A Day of Death from Above
Airstrikes in Afghanistan, Gaza, and Yemen have all further inflamed already high tensions in each country aside from killing dozens.
It was a day of death from above with multiple airstrikes throughout the Middle East causing terrible destruction and resulting in the loss of many lives.
Each nation has been subjected to years of ongoing violence and warfare which have taken severe tolls on their populations, especially in Yemen where 8 million people currently face starvation.
In Afghanistan, a dozen soldiers were killed “by mistake” in a U.S. airstrike that came amidst a sharp increase in military activity in the country.
The United States dropped 3,000 bombs in Afghanistan in the first six months of this year — nearly twice as many as in the same time period last year.
That’s almost 17 bombs every single day.
Three people are dead in Gaza, including a mother and her 18-month old child.
The bombing was the result of a Hamas rocket strike which injured six Israelis, which itself was an attack in return for the deaths of two Hamas members at the hands of the Israeli military.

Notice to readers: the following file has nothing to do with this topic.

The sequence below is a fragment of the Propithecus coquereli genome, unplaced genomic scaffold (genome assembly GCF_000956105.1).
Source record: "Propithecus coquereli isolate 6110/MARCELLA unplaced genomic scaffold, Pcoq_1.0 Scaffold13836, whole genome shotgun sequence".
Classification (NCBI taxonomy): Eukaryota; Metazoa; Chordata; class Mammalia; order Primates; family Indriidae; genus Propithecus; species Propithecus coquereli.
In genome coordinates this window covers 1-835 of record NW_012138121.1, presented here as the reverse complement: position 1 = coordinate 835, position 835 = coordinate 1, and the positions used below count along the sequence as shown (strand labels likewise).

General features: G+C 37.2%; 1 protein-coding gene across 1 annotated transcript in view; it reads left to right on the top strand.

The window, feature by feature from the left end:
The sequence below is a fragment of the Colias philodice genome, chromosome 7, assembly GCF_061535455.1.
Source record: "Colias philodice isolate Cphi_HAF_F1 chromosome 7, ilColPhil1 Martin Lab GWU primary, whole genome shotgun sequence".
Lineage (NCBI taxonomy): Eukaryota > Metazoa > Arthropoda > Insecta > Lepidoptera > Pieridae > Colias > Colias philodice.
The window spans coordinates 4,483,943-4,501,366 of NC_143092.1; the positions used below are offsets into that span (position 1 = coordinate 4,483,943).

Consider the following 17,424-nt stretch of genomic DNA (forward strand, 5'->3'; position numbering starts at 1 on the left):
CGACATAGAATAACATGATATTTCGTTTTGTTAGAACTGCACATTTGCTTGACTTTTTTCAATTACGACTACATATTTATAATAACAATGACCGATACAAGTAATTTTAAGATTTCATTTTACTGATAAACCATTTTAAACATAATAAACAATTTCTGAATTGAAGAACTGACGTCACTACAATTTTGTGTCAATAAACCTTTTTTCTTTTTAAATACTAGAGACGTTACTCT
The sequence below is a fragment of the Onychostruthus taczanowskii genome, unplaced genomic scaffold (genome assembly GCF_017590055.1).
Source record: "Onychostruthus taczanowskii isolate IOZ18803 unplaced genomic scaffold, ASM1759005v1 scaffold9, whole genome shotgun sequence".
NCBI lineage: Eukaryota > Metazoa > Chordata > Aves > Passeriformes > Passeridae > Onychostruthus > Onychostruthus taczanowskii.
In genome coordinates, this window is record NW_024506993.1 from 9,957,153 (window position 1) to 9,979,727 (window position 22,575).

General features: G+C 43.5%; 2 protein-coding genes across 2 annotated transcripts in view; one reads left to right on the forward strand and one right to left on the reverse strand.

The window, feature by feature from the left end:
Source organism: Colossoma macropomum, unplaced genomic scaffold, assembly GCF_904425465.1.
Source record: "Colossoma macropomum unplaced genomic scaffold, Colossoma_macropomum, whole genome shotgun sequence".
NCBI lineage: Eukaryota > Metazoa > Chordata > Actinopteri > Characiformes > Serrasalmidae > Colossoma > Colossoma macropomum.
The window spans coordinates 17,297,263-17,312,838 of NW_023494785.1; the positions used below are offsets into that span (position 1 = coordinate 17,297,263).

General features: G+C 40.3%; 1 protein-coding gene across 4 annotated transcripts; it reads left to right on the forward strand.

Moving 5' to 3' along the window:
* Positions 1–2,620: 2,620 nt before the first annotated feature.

And finally, a bus carrying a group of children was bombed, resulting in 43 deaths.
Most of the children were under the age of ten.
This particular bombing comes as new evidence from the Associated Press (AP) suggests that the United States government has been working with al-Qaeda to suppress the Houthi rebels in Yemen even as it claims to be fighting them.
If it weren’t clear from the sheer amount of military force that we have funneled into these wars over the last two decades, the number of civilian deaths should certainly illuminate the fact that the policy of U.S. interventionism when it comes to the Middle East is a failed policy.
We have achieved nothing by dropping bombs except to create more recruits and to sow even more distrust and hatred for the United States and its people around the world while pushing the nations we are attacking closer and closer to collapse.
Iron Triangle Press will continue to follow these stories.